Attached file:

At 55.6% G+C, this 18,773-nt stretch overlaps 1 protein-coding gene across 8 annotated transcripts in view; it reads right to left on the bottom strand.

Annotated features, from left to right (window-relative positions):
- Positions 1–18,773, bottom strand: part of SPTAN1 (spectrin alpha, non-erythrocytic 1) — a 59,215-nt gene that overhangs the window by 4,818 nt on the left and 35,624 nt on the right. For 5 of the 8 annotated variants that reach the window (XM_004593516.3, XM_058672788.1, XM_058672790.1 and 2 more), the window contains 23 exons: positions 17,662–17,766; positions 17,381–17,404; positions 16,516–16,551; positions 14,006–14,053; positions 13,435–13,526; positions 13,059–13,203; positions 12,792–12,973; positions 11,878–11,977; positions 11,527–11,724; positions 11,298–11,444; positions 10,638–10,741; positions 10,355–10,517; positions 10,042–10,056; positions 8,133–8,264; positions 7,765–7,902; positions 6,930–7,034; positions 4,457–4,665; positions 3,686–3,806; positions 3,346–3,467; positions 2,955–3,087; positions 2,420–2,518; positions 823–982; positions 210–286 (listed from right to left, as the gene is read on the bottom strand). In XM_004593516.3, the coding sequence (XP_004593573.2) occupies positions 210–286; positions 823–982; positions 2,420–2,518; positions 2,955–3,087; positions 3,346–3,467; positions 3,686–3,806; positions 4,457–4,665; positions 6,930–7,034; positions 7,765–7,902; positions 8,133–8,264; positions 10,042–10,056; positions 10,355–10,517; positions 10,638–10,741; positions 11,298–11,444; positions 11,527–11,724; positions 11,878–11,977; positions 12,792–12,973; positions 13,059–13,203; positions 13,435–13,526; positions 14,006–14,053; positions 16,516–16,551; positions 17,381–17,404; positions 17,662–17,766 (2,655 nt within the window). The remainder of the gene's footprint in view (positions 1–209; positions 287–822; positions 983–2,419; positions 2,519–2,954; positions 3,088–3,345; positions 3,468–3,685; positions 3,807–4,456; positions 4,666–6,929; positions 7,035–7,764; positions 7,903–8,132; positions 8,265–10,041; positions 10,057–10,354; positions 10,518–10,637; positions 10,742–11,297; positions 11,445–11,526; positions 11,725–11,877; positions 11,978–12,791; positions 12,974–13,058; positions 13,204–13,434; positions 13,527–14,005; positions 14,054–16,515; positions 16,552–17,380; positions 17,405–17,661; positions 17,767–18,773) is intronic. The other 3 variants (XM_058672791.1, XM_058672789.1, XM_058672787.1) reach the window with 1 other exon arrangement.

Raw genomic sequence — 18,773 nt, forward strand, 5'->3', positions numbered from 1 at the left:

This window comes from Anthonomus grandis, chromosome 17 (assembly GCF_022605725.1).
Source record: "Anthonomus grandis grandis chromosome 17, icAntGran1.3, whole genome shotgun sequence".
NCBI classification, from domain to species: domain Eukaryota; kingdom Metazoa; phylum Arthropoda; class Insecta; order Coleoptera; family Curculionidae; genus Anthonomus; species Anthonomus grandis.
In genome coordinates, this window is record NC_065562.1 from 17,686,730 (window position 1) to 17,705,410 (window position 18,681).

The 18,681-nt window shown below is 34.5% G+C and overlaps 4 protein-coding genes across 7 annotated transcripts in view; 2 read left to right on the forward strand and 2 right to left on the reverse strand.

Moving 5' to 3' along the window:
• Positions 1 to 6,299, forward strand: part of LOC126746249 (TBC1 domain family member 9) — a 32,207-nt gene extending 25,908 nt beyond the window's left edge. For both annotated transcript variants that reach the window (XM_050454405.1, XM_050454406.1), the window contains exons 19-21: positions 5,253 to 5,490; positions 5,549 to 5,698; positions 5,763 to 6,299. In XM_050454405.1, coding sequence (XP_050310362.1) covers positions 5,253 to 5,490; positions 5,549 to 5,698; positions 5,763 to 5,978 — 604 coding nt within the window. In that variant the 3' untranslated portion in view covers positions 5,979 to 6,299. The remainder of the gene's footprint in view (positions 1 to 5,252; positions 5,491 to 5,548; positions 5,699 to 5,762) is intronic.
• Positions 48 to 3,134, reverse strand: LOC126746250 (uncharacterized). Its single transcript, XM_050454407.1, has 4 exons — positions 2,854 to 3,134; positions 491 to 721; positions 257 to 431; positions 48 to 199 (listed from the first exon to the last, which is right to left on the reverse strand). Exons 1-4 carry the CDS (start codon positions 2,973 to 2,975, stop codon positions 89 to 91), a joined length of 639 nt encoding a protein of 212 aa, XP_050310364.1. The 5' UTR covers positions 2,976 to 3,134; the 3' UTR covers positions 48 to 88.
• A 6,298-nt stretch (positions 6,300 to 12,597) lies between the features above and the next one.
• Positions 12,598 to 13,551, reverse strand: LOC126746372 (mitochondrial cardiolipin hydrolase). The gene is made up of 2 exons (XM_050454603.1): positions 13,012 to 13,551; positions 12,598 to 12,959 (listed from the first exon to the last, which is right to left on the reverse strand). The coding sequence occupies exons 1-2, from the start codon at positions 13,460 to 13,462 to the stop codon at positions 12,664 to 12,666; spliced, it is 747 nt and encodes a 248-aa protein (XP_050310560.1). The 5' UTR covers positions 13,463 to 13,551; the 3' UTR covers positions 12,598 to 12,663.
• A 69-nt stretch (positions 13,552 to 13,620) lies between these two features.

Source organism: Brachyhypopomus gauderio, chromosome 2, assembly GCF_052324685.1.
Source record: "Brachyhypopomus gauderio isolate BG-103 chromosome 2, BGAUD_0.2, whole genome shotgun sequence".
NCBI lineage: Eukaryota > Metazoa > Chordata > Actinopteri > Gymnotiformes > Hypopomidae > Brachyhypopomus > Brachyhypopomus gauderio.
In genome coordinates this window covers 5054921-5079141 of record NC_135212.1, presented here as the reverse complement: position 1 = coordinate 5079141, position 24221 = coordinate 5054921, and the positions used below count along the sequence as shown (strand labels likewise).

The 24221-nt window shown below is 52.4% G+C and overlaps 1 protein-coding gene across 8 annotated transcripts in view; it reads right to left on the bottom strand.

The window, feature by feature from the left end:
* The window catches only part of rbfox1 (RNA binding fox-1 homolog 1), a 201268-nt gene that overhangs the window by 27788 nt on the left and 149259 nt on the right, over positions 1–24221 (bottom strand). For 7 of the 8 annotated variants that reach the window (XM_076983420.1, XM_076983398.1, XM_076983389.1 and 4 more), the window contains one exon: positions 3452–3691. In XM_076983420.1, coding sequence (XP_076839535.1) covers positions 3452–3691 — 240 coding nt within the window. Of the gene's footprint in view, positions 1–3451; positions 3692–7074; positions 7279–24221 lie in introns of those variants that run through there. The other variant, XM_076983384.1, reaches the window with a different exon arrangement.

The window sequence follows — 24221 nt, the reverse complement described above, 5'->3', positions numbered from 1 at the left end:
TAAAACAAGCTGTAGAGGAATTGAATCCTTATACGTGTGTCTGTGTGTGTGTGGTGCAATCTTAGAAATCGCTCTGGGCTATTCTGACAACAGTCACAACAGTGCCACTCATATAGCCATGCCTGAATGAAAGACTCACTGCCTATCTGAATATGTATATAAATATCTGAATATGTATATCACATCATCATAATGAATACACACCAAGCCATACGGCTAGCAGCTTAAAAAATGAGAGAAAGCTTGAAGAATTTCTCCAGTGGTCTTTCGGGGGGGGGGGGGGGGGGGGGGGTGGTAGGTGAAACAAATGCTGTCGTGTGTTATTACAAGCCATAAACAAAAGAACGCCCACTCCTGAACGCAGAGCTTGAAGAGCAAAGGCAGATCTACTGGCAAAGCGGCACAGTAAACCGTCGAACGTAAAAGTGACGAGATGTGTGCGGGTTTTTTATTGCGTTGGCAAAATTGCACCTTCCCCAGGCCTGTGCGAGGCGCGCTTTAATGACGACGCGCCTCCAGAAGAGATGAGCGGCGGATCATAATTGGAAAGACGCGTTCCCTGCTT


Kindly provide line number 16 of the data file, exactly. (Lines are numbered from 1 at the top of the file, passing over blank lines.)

Source organism: Brachyhypopomus gauderio, chromosome 2, assembly GCF_052324685.1.